I use italics whenever I wasn’t there to hear something directly or don’t have a court transcript, etc. So when a mother tells me something her son told her once, I’ll use italics instead of attributing with “she remembers her son telling her once.” I think it better keeps the story on pace.

    I also asked her how long she had been working on the story and what process she used:

    I didn’t learn about Rob Spaulding until last year after his ordination. Someone told me they thought he might have been involved in an accident in Chicago and I called him. I started interviewing him in September. Then I started interviewing other people around the story and collecting other information. I realized quickly that it wasn’t a story about becoming a priest after being in a DUI crash. It was about the forgiveness of the mothers. Then it’s a matter of keeping the details/scenes that push this theme forward and getting rid of the ones that don’t. That’s over simplified, I know.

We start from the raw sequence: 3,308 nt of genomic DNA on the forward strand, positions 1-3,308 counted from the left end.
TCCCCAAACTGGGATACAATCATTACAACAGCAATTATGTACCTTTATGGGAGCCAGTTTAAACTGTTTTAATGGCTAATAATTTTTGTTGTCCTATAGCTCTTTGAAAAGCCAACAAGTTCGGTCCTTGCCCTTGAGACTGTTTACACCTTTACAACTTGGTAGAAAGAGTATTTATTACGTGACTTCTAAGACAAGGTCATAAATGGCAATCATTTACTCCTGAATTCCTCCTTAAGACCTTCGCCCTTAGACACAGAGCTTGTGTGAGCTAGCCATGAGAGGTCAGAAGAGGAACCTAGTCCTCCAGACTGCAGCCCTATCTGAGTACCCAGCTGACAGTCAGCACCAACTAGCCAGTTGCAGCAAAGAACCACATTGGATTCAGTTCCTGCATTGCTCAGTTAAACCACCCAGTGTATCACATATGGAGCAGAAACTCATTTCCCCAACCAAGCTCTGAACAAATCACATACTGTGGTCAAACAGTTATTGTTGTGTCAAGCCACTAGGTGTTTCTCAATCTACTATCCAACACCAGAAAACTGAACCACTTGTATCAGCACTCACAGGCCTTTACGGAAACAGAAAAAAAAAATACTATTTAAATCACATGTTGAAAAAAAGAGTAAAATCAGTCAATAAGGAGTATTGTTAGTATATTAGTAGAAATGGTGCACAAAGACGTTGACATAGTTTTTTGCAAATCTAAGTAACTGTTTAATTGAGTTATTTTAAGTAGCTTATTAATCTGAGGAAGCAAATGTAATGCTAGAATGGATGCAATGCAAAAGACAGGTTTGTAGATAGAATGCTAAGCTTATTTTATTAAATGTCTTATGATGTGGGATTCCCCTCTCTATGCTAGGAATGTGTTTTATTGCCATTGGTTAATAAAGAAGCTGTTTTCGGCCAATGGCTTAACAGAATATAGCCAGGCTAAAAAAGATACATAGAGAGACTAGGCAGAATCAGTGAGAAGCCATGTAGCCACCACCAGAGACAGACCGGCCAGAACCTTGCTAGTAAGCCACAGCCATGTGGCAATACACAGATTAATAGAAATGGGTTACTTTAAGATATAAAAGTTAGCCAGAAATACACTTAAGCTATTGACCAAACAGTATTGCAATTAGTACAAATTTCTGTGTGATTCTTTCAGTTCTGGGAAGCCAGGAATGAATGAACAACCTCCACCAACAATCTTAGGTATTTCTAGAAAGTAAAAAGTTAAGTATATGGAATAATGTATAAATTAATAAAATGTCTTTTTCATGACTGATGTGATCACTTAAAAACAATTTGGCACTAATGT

Finally, as I mentioned in my post, the writer really seemed to get religion, so I asked her about her background. Here’s what she had to say:

    I don’t write about religion very often, but believe it’s a part of our community that newspapers seem to ignore. It’s my goal to get the features staff more involved in church communities in our reporting. I am not Catholic myself, more like agnostic, so I don’t think I have any special expertise.

    My thanks to Kristy Gray for her response, and congrats again on a wonderful story.

  • http://thindifference.com/ Thin Difference

    Thank you for highlighting this article. We are developing a youth class on decisions, faith, and leading. The decisions made on Sept. 14, 2005 and the background to this story will add to our discussions in a very meaningful way. Thanks!